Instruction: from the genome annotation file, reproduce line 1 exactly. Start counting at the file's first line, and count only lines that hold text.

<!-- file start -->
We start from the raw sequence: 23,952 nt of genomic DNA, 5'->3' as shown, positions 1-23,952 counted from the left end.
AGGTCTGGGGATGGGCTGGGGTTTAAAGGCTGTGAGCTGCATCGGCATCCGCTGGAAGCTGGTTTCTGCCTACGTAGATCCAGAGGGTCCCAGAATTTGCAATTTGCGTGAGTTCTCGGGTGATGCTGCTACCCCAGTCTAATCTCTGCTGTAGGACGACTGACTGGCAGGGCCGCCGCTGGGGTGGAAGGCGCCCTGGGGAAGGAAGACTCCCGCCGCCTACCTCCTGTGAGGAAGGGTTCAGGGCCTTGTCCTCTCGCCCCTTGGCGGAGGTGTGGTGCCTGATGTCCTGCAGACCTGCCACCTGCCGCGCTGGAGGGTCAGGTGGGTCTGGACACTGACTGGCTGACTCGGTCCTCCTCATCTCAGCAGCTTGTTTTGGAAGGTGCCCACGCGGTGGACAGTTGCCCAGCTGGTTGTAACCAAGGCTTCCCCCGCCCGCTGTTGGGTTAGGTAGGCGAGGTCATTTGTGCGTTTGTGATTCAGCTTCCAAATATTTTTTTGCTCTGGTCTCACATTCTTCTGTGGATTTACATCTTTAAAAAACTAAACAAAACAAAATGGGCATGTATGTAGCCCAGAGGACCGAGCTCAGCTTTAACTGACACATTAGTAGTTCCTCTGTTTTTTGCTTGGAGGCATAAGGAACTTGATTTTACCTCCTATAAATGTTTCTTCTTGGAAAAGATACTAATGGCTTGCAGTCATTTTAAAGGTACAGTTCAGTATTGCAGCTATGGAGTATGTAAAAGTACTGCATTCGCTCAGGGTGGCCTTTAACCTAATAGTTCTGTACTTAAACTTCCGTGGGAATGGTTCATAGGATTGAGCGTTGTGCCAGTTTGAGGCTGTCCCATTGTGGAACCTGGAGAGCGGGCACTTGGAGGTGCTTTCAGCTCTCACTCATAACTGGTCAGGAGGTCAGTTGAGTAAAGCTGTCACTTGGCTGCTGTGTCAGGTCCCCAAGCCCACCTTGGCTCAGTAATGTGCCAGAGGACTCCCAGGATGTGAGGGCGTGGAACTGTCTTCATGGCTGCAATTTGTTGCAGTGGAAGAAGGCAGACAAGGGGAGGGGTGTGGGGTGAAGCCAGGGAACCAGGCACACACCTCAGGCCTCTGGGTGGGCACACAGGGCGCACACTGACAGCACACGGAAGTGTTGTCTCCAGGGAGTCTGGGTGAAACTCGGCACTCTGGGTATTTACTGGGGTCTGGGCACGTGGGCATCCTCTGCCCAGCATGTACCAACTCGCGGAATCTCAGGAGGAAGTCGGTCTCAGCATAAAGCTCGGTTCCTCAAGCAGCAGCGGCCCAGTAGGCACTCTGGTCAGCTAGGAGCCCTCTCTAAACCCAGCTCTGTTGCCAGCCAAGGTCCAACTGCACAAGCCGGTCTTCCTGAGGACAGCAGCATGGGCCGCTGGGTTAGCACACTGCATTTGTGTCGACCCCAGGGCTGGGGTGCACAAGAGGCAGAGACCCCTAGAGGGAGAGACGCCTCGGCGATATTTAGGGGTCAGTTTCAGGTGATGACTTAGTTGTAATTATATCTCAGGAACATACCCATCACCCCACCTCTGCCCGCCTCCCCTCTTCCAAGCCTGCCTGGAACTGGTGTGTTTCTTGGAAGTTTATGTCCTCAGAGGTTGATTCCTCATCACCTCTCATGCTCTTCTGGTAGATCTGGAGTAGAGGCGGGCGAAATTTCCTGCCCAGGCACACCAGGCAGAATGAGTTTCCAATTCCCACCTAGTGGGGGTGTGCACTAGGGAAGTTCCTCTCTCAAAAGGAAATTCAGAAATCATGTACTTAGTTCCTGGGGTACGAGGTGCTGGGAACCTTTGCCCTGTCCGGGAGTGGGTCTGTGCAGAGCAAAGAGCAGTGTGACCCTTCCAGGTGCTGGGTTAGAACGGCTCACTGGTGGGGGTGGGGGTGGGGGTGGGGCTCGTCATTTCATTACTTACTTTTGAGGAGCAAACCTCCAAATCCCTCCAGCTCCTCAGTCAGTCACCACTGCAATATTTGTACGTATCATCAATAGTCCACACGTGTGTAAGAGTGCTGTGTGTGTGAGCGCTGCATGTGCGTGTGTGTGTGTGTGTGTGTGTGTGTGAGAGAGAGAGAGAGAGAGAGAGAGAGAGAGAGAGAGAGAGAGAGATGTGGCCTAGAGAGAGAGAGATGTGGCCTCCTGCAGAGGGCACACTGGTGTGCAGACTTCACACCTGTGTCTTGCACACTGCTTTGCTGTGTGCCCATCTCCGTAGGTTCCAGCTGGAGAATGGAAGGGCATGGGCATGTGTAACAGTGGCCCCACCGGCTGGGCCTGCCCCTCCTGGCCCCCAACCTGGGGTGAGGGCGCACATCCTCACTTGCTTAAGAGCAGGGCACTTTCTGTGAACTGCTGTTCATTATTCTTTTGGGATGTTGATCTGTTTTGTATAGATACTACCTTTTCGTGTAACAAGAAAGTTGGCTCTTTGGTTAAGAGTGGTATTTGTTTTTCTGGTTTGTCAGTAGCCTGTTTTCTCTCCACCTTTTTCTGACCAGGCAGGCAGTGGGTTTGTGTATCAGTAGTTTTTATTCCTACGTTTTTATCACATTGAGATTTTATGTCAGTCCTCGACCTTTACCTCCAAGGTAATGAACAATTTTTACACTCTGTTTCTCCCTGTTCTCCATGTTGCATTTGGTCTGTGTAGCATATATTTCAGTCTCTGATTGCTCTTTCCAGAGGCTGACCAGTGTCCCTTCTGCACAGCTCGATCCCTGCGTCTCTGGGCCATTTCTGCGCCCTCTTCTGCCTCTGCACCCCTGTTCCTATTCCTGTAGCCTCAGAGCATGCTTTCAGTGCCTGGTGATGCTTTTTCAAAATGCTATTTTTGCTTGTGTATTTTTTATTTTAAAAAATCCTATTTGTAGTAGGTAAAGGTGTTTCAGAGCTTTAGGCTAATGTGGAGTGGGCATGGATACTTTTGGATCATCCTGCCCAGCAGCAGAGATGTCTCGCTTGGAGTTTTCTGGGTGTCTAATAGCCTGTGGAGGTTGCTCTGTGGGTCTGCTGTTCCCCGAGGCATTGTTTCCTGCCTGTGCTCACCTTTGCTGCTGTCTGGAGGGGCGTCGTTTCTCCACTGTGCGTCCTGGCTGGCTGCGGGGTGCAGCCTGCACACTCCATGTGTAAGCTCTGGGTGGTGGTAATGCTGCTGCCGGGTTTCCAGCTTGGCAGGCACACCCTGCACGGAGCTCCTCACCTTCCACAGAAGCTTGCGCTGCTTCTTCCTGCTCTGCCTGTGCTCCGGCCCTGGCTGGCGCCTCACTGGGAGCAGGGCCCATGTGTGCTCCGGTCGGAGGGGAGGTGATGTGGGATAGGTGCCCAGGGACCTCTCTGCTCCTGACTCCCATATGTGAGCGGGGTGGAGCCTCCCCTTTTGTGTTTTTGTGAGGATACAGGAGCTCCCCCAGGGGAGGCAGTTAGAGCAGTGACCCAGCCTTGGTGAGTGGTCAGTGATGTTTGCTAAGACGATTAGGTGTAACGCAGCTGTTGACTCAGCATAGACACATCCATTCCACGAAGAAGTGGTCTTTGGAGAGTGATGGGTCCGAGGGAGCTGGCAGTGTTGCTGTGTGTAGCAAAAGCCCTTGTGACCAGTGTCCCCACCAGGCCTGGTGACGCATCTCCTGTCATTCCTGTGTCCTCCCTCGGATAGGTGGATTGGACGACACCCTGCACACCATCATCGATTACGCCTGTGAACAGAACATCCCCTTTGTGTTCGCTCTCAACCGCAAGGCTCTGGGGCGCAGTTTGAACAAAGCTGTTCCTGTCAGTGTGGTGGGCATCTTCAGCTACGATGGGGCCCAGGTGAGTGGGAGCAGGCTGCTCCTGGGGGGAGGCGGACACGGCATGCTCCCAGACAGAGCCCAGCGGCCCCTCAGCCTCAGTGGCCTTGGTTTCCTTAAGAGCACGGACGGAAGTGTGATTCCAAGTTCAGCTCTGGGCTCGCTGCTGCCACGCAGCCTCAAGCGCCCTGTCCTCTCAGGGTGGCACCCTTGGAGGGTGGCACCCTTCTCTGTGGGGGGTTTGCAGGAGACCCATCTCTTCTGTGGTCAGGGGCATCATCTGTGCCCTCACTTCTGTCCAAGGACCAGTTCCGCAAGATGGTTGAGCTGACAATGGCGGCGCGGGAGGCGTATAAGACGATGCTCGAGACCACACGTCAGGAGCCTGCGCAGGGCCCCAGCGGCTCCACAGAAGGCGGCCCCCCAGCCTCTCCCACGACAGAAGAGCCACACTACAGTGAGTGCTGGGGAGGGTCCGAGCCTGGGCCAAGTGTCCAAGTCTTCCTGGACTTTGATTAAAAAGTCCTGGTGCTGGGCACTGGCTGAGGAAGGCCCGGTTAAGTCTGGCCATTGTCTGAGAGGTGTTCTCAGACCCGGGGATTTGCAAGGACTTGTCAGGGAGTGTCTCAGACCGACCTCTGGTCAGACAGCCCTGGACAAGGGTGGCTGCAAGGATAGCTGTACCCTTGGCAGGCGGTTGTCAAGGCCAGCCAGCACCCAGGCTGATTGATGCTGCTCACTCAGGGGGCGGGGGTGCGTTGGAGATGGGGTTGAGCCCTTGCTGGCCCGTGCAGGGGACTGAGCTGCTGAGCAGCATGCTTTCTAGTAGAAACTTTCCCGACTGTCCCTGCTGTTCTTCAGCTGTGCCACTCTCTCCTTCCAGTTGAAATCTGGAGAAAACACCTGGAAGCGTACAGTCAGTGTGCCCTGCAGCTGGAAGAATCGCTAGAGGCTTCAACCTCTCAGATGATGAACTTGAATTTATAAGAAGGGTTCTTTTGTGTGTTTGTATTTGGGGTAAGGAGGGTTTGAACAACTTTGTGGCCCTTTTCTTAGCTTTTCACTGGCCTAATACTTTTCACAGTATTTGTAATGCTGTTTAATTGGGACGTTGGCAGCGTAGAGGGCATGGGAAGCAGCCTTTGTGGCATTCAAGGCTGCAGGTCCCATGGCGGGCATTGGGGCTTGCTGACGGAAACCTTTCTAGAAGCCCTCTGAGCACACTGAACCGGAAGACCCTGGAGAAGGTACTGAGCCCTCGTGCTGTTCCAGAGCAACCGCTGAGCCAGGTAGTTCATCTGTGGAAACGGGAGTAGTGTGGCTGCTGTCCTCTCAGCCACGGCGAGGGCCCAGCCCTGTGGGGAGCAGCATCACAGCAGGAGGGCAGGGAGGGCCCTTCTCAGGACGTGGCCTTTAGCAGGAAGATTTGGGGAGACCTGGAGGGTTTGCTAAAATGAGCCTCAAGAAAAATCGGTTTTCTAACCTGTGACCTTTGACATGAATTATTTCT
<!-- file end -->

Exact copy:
We start from the raw sequence: 23,952 nt of genomic DNA, 5'->3' as shown, positions 1-23,952 counted from the left end.